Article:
Strike deals with Shopify to let US merchants accept Bitcoin via Lightning

US-based merchants will be able to accept Bitcoin from anywhere in the world after payment platform Strike inked a new partnership Shopify.
Listen to this article.

US-based online merchants can now accept Bitcoin from customers anywhere in the world after payments startup Strike inked a new partnership with ecommerce giant Shopify.

Strike chief exec Jack Mallers announced the deal — which he dubbed his ‘King’s Gambit‘ — on stage at the 2022 Bitcoin Conference in Miami on Thursday.

Mallers also revealed new partnerships with the world’s largest point-of-sale provider NCR and payments company Blackhawk to help smooth merchant integration.

The new services will use Bitcoin’s Lightning Network and will, according to a Strike press release, “lower costs, enhance speed, drive innovation, improve financial inclusion, and bring the power of choice to consumers and merchants.”

Mallers pitched the new system as a long-overdue update to more traditional card-based payment processes, a la Visa and Mastercard. According to Mallers, those offerings haven’t been updated in over half a century.

“My grandfather used the same technology to buy shit as I do. That’s not American. That’s bullshit,” Mallers told a delighted audience.

It’s worth noting that Strike’s point-of-sale offering will automatically convert Bitcoin to US dollars.

Technically, the fiat will be used to settle any purchases, not the Bitcoin, although the merchants do effectively “accept” the Bitcoin from the customer perspective.

Consumers anywhere in the world can use the service with a Lightning-enabled crypto wallet. These include Zap, Jack Dorsey’s Cash App, and Strike’s own payment app.

Strike is just one platform pushing Bitcoin’s Lightning Network

Despite concerns from Bitcoin and Lightning devs who say the protocol isn’t totally reliable, Lightning is quickly becoming the Bitcoin scaling solution of choice for crypto firms.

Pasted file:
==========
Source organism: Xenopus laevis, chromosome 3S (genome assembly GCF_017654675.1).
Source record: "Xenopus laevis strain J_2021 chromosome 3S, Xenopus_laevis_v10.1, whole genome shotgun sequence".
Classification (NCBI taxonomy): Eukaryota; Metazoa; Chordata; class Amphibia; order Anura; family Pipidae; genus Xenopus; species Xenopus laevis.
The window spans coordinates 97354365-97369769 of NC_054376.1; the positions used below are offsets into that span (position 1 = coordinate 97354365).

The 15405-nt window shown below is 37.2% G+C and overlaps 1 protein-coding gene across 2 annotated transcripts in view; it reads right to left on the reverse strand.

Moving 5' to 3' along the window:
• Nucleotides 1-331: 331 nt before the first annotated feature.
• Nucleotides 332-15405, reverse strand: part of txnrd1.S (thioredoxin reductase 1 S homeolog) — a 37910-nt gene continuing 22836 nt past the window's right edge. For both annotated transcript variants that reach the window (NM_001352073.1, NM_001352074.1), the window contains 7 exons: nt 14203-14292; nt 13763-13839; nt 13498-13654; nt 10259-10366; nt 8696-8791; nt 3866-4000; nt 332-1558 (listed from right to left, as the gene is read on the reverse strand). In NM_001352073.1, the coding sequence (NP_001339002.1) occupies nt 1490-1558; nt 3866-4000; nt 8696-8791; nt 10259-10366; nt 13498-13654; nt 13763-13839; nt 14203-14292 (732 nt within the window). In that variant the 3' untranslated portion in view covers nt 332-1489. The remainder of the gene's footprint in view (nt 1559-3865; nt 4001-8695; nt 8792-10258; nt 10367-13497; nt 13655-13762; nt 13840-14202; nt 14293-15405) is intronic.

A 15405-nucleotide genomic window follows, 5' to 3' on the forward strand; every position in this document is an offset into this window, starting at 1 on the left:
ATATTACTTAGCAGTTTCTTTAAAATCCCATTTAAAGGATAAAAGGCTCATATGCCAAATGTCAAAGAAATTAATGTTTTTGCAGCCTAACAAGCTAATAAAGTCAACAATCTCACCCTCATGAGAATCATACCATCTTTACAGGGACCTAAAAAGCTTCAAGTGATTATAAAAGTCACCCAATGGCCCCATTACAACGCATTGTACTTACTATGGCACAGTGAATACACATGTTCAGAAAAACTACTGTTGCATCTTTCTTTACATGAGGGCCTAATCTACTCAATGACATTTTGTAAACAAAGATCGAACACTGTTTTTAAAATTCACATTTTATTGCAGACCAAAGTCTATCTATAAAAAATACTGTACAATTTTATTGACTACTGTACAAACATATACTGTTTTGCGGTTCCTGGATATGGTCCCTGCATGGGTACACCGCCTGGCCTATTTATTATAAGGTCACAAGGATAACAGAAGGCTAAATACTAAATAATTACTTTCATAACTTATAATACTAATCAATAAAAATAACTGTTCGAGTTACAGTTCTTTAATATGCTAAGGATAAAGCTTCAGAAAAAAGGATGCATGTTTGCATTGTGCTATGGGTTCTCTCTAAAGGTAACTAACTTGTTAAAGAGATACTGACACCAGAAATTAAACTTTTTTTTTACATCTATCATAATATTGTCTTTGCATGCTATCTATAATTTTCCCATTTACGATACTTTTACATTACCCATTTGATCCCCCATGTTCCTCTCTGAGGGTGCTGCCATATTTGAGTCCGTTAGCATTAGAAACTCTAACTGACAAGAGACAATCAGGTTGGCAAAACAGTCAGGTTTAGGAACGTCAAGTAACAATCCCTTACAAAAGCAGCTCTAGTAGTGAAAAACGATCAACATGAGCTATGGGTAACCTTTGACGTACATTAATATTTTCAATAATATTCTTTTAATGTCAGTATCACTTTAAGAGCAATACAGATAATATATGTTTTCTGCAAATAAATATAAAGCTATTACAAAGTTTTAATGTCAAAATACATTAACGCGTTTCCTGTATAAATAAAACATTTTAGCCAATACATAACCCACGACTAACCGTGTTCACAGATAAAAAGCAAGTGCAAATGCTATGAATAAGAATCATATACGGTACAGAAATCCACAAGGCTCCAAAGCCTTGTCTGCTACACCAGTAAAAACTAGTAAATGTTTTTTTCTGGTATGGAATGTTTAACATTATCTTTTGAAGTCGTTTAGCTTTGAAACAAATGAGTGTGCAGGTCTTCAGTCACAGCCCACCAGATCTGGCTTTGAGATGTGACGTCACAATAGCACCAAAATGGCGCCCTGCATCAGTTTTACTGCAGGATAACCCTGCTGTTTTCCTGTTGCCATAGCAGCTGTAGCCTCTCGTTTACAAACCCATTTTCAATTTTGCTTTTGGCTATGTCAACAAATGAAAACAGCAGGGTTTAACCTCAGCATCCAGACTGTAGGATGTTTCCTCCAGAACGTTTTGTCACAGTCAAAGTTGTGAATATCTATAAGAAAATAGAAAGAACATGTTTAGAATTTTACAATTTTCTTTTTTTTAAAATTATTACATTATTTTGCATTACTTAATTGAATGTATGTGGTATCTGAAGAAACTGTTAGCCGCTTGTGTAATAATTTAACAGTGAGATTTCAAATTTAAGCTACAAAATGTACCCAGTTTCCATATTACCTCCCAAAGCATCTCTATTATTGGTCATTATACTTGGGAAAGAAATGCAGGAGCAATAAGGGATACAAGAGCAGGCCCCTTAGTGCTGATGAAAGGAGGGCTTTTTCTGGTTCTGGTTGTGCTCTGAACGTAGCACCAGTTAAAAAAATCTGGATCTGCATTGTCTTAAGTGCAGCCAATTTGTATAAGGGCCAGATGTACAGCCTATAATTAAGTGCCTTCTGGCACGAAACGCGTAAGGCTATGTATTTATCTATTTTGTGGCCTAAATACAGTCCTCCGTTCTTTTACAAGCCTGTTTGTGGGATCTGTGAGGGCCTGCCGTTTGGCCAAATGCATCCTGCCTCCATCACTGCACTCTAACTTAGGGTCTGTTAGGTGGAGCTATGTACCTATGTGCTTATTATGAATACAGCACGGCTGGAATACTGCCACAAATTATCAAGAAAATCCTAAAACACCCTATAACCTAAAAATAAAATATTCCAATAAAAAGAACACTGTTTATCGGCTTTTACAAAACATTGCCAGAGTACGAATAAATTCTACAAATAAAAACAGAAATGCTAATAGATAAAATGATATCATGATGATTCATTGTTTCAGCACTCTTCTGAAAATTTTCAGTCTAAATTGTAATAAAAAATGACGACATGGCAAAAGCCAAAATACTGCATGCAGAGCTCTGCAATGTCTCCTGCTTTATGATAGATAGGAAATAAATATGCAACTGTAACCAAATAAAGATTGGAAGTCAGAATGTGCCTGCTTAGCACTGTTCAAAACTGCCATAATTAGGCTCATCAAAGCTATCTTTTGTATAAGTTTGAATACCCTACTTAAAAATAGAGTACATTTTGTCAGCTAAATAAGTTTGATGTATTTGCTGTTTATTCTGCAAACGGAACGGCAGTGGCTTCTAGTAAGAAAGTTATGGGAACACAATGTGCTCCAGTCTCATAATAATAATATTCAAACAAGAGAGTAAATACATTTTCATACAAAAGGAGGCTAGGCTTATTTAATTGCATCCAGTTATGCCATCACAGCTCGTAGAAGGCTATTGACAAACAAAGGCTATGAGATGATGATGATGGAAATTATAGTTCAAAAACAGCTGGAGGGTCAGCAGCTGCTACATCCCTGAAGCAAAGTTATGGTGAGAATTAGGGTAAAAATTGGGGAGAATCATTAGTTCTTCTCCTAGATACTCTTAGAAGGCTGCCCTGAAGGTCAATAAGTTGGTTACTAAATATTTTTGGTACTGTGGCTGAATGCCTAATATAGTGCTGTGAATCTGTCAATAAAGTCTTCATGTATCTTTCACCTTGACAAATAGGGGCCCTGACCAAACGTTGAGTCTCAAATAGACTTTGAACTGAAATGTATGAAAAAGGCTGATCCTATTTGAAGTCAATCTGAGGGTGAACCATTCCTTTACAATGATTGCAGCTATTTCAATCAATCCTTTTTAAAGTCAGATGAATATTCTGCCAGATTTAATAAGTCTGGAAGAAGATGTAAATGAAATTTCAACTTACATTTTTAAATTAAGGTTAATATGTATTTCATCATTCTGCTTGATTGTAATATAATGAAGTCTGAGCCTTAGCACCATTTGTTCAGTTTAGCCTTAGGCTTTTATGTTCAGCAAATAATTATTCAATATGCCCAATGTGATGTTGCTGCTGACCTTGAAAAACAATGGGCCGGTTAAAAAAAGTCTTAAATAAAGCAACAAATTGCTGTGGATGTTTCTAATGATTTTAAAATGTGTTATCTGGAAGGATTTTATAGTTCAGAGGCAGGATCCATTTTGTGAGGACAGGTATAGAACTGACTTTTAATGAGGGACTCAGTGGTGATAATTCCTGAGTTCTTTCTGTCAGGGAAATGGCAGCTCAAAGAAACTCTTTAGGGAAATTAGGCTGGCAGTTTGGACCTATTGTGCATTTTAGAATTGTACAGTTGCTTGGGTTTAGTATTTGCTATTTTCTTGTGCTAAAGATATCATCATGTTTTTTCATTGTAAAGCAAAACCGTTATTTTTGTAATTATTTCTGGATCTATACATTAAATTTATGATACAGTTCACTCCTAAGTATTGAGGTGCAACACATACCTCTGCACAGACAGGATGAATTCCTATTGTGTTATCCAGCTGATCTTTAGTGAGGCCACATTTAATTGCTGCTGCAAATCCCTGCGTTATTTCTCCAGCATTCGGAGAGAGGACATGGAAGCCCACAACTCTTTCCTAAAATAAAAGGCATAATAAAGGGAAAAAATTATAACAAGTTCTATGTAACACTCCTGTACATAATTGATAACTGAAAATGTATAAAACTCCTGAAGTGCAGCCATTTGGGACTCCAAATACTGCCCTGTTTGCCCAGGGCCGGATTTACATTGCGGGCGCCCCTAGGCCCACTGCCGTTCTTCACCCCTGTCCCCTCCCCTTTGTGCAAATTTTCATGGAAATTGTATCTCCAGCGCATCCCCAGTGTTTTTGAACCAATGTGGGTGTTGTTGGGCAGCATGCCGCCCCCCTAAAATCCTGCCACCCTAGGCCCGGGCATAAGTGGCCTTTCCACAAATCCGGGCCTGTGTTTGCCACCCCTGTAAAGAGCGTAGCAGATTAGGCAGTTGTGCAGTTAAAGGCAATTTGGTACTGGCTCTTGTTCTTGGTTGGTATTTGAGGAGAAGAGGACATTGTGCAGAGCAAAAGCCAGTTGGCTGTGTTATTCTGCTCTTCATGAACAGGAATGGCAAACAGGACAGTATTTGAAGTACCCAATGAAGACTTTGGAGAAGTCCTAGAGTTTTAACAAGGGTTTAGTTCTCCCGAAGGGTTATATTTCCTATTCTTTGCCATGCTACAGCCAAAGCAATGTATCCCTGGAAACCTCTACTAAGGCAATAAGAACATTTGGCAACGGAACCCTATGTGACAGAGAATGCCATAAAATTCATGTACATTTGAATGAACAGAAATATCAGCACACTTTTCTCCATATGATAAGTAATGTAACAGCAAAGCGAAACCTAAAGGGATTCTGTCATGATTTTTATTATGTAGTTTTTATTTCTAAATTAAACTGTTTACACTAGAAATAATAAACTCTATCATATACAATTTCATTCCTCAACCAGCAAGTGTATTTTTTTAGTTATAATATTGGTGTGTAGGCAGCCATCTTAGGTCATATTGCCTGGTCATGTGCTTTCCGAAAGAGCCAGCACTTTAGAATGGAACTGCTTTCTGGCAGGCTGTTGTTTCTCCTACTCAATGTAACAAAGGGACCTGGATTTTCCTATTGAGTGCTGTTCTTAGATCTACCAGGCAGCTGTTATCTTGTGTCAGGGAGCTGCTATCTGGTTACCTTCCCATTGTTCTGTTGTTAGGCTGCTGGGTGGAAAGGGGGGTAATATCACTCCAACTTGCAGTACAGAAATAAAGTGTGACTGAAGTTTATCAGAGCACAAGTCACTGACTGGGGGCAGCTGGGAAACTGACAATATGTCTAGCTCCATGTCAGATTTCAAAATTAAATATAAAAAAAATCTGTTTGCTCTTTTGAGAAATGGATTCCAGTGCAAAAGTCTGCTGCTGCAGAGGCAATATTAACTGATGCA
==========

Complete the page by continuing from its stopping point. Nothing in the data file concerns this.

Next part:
California-headquartered exchange Robinhood also announced on Thursday that it would integrate the second-layer application to speed up its Bitcoin transactions.

And the likes of Twitter, Block (formerly Square), and Kraken have already moved to adopt the protocol in various ways.

Lightning developer Lightning Labs also recently announced plans to use $70 million worth of series B funding to build its Taro protocol.

Taro aims to open Lightning Network to non-Bitcoin assets like stablecoins and fiat.

Bitcoin and Lightning dev Rene Pickhardt voices concerns over how quickly Lightning is finding traction.

Read more: [Bitcoin’s Lightning Network is now under surveillance by US government spooks]

Ahead of the Taro announcement, Lightning Labs chief Elizabeth Stark told Forbes (our emphasis):

“That’s really significant because the potential here is for all the world’s currencies to route through Bitcoin over the Lightning Network.”

Looking for bite-sized news? We’re on Twitter.

Out now: the first four episodes of our ongoing investigative podcast series Innovated: Blockchain City.